NIAW Wrap Up

I thought I’d share with you all the posts and links I’ve been sharing all week on Facebook.

Sunday April 20
Today marks the start of National Infertility Awareness Week (NIAW). Infertility affects approximately 7.3 million people in the US alone. I am one of them. I’ll be sharing a little of my story throughout the week along with some outside resources. But it’s Easter so I thought I’d start with cats. Because cats.

Monday April 21
Today for National Infertility Awareness Week I’m sharing some great info on infertility etiquette. I’ve heard many of the don’ts, usually from very well-meaning people. I’ve also seen at least a dozen other versions of this list by bloggers. This is a great resource to learn how best to support those with infertility.–friends/infertility-etiquette.html

Tuesday April 22
Today’s #NIAW post is brought to you by acronyms. Much like the military, the infertility (IF) community loves acronyms. Not everyone gets a diagnosis when they get tested for infertility, many people have “unexplained infertility.” I am one of the lucky ones who at least has a diagnosis: Polycystic Ovary Syndrome or PCOS. PCOS affects different women different ways. For me it means my hormones are wonky and I don’t always ovulate, which obviously impacts fertility. It also means that common tools like ovulation predictor tests (OPKs) don’t necessarily work for me because I have a high baseline level of the hormone (LH) they test for. And PCOS is also linked to insulin resistance and because my father is diabetic I am hyper-aware of this added risk factor to me developing type 2 diabetes. I am also lucky that so far I have not had the issue with weight that many women with PCOS struggle with, although my BMI puts me in the overweight category my doctors don’t consider my weight unhealthy at this point.

Wednesday April 23
Today is hump day so I thought I’d give you a link for #NIAW from a comedy website before shit gets real tomorrow. But I also wanted to talk about taboo and stigma. It’s really significant that sites that Cracked and Buzzfeed are posting about infertility in recent months, because it is a topic that is so often not talked about. I decided to come out about my infertility on Facebook this week because I think we need to break the stigma. We need to be able to have the hard conversations about it. We’ve been trying to conceive for two and a half years and while I’ve spoken with several people one on one I haven’t felt comfortable going public. I am ashamed that my body doesn’t work the way it’s “supposed to.” But like my battles with depression the more I talk about it the more I know I’m not alone and the less shame I feel.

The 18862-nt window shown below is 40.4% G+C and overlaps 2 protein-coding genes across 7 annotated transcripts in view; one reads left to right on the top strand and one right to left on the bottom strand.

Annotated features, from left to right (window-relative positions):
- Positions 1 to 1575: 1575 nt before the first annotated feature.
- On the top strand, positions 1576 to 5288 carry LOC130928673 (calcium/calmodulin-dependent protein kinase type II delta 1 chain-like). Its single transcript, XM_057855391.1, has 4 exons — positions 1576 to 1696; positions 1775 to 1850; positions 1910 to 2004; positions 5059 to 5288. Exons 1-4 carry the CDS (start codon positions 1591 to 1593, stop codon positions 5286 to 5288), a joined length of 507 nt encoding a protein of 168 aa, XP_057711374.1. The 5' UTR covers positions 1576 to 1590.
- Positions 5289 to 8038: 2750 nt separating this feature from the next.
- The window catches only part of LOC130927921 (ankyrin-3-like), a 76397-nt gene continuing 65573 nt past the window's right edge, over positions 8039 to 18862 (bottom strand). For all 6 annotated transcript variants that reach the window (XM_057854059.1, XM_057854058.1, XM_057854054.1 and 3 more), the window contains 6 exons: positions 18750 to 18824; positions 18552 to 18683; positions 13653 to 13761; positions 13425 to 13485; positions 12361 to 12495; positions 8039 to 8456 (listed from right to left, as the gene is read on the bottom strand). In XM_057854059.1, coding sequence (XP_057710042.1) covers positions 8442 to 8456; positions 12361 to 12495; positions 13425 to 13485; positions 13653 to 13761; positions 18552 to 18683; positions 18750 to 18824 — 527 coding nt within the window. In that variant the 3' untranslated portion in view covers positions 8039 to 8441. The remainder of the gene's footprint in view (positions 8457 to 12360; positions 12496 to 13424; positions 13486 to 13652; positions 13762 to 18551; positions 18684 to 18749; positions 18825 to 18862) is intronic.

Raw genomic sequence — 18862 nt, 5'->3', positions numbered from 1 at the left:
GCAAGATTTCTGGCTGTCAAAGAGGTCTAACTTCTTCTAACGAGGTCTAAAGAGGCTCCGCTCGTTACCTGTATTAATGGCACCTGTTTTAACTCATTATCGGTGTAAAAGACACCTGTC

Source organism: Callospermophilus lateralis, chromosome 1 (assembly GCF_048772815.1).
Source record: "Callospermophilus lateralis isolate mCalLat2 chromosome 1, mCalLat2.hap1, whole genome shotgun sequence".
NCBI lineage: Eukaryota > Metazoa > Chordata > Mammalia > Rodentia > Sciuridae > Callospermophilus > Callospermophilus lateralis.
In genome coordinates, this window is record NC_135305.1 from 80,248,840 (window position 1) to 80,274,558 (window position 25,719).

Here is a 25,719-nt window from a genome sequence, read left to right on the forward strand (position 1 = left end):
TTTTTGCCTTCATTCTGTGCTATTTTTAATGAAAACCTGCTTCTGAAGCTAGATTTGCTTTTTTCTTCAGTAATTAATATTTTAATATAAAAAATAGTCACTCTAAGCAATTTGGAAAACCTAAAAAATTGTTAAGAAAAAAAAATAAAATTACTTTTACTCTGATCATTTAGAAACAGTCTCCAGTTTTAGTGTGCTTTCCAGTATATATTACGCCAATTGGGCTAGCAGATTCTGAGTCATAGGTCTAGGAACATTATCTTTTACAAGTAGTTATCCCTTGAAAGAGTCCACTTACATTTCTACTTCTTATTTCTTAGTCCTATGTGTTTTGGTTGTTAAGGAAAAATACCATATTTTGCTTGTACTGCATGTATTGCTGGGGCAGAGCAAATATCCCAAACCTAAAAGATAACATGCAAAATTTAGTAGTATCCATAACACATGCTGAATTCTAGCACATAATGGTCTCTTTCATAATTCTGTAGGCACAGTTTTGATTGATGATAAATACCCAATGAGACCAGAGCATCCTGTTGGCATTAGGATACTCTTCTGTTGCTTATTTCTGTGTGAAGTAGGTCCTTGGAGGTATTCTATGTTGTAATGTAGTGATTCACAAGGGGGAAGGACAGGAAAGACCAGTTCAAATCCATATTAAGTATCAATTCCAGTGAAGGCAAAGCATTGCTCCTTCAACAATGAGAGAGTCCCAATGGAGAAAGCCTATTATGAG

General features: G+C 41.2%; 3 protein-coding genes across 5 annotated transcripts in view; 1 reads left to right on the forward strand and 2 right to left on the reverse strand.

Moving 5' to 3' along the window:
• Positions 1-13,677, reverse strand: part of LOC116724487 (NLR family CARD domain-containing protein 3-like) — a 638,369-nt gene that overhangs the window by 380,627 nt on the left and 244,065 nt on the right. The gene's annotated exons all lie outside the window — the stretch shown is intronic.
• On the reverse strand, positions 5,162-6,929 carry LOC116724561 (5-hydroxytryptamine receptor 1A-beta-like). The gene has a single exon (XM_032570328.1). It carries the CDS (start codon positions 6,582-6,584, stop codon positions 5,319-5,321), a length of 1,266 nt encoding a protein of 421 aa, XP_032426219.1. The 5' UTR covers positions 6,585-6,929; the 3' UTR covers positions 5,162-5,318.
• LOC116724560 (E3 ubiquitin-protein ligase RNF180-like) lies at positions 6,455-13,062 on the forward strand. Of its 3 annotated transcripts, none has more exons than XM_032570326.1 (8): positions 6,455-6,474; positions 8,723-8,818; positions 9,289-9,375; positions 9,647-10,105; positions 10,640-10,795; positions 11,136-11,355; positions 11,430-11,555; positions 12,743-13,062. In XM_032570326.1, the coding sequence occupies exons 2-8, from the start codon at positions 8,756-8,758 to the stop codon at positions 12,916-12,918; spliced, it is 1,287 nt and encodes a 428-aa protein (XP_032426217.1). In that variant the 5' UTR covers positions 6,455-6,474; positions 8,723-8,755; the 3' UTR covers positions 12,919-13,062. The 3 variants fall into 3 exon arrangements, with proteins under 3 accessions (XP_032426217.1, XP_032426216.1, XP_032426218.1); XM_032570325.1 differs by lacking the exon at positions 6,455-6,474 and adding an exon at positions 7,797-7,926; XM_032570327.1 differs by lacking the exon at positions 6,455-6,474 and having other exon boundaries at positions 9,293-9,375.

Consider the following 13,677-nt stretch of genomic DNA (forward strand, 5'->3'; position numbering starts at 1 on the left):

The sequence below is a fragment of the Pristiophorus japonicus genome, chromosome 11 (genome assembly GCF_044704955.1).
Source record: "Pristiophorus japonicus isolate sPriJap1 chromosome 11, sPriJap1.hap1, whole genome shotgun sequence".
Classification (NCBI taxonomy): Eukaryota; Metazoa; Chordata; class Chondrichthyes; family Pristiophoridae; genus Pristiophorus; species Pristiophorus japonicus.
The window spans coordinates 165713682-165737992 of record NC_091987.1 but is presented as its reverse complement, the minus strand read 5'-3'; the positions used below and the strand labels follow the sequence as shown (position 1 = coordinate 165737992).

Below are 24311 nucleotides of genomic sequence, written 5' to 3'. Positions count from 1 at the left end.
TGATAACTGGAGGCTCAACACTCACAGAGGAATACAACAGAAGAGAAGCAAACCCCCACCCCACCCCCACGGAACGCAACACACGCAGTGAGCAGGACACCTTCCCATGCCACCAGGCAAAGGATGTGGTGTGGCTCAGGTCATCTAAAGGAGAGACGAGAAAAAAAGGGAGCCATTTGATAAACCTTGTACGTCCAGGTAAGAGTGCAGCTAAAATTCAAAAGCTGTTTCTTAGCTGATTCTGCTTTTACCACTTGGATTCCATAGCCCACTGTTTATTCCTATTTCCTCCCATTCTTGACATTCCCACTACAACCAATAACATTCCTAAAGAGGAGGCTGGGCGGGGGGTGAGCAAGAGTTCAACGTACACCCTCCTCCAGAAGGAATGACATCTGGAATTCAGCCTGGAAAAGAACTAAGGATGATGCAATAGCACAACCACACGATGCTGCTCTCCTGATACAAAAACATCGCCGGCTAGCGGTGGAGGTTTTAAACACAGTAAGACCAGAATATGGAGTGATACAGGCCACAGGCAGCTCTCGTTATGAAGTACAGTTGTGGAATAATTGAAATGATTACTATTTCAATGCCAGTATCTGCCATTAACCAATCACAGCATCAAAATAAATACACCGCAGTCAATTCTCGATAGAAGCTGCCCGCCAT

Thursday April 24
Let me first get this out there, this post is going to be about loss, so if that’s a trigger for you please go ahead and skip it. I’ve known for a while that it would be important for me to talk about loss during my #NIAW posts. There are a lot of different experiences when it comes to pregnancy loss and infertility. For some couples they have no problem getting pregnant but have been unable to carry to term. For others they go through expensive, invasive treatments, get pregnant, and then suffer a loss. (And some never see a positive pregnancy test and deal with a different grief.) There is no hierarchy of infertility pain. It’s all painful. What some of you know but most of you don’t is that last summer we had a pregnancy loss. The pregnancy was ectopic (tubal) and not viable but I had to take chemotherapy drugs to “resolve” it because of the risk of my tube rupturing. It took about seven weeks to fully resolve. It was, without question, the hardest thing I’ve been through in my life. And feeling like I had to hide it from most people made it even harder. It’s still really difficult to talk about and there is still a lot of grief and guilt and plenty of triggers abound. The link I’m sharing today is the blog of my friend Sarah. Sarah has been through recurrent miscarriage due to genetic abnormalities. She shared this post a couple of weeks ago and I felt like it was a list I almost could have written myself. When I was dealing with the loss, the people who did know wanted to help and I had no idea what to ask for. Now I have this and hopefully I never need it again. But it’s a resource in case any of us know someone going through the pain of pregnancy loss, regardless of their fertility status.